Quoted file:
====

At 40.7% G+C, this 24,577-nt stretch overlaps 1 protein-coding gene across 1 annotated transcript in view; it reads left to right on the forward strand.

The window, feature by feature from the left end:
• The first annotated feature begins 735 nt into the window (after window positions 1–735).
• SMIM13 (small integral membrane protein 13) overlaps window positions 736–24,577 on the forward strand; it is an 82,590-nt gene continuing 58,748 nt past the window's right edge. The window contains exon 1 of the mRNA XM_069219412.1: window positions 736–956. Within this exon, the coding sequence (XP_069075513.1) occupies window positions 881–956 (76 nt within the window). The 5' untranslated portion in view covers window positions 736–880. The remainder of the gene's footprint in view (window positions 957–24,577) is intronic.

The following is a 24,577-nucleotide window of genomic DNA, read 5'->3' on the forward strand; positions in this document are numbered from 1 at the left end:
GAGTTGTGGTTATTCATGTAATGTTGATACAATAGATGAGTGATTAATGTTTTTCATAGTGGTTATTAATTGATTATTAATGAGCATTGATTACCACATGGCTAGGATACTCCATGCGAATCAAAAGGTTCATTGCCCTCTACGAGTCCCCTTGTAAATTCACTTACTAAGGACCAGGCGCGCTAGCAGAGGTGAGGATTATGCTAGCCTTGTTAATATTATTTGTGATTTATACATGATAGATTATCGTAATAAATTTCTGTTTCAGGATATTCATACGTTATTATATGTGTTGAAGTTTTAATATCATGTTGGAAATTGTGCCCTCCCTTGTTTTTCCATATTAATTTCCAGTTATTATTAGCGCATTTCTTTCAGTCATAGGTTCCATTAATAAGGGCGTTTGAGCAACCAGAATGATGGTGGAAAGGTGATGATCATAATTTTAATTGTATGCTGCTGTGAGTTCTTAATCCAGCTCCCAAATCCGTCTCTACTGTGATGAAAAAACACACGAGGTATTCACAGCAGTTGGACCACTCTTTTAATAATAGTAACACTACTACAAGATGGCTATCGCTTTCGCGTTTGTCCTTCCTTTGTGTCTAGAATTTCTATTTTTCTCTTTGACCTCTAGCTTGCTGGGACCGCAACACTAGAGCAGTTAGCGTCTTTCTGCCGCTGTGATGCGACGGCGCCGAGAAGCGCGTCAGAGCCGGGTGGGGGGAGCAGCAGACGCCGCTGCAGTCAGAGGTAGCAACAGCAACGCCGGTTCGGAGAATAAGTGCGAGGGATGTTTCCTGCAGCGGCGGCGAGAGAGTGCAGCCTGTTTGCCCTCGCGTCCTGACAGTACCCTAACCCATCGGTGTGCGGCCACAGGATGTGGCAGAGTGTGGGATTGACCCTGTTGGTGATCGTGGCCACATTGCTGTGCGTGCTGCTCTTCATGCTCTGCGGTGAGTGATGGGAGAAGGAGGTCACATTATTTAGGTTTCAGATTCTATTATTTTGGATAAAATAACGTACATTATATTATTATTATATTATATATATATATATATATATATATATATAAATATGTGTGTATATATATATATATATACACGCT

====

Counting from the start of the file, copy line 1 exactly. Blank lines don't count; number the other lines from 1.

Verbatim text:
At 40.7% G+C, this 24,577-nt stretch overlaps 1 protein-coding gene across 1 annotated transcript in view; it reads left to right on the forward strand.